Watch CBS News

Sen. Schumer Calls On President To Provide Temporary Relief As Gas Prices Rise Along With Inflation

NEW YORK (CBSNewYork) -- You've probably noticed that everything you need to buy is a little bit more expensive lately, including gas and groceries. That's because inflation continues to rear its ugly head.

Whether it's the price at the pump or the cost of buying eggs and milk, sticker shock is hitting families where they feel it most.

"It's getting expensive to have a car in New York City," Alec Ruiz said.

"It's like the price of a pair of shoes to fill your car essentially," Staci Cunliffe said.

"The water, the milk. There's nothing that we can buy that is actually affordable for us now," Manhattan resident Howard Heras said.

READ MORE: Experts Offer Savings Tips As Labor Department Reports Highest Inflation Rate In 31 Years

As CBS2's Kiran Dhillon reports, the price increases are a result of the sharpest monthly rise in inflation in 30 years. Consumer prices increased 6.2% in October from a year ago.

The cost of gasoline is also up, jumping more than 50% on average over the last 12 months.

Experts says ongoing supply chain issues and labor shortages fueled by the pandemic, along with supply and demand imbalances, are driving the higher prices.

The hikes are frustrating for consumers. Many saying they're now looking for ways to cut back.

"Our pay isn't really keeping up. We do have marginal increases, but they're not keeping up with inflation at all," one person said.

Sunday, Sen. Chuck Schumer called on President Joe Biden to tap into the nation's Strategic Petroleum Reserve to provide temporary relief at the pump, especially ahead of holiday travel.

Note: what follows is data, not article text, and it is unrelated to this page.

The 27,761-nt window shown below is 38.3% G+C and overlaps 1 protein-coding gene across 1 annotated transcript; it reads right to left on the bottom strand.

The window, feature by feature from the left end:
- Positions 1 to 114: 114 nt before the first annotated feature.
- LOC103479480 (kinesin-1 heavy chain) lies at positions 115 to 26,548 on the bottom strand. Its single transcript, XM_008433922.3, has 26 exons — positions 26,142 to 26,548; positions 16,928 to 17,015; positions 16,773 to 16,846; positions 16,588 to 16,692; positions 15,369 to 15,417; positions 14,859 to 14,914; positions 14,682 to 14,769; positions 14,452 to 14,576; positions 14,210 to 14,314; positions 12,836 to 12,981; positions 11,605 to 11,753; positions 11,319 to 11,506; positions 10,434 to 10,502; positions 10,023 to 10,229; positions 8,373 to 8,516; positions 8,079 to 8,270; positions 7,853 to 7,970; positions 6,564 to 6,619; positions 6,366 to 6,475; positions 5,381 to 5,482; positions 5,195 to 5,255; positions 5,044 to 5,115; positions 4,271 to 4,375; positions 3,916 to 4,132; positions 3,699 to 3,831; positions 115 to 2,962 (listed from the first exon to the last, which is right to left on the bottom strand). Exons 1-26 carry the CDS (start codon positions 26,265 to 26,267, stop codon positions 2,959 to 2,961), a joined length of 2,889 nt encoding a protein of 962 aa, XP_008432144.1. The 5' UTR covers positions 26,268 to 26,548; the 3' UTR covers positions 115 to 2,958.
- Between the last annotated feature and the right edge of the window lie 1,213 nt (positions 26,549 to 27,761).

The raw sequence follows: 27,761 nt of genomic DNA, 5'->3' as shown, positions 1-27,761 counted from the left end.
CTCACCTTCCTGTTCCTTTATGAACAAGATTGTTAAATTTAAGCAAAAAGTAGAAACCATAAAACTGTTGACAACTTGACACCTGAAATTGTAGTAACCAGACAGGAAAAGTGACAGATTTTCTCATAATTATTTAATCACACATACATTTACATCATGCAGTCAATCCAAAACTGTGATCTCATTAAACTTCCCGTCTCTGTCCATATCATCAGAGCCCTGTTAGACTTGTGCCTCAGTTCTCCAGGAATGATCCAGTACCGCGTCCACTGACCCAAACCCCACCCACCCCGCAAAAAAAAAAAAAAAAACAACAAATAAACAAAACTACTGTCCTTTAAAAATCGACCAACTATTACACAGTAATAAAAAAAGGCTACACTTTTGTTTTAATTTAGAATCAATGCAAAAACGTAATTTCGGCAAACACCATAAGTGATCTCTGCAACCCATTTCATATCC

"Now with these supply chain problems, it's the time to use it, but now is also the time to get on the path to a green energy future where we don't have to rely on fossil fuels," Schumer said.

Last week, Biden said his $1 trillion infrastructure package will help ease supply bottlenecks.

On Sunday, the White House Director of the National Economic Council, Brian Deese, agreed.

"This bill is actually going to address the core cost that American families are facing in child care, in housing, in health care," he said.

Some experts say the higher prices may be around for awhile.

Meanwhile, the Federal Reserve has said it is considering a variety of measures, including raising the benchmark interest rates, to help curb inflation.

CBS2's Kiran Dhillon contributed to this report.

View CBS News In
CBS News App Open
Chrome Safari Continue
Be the first to know
Get browser notifications for breaking news, live events, and exclusive reporting.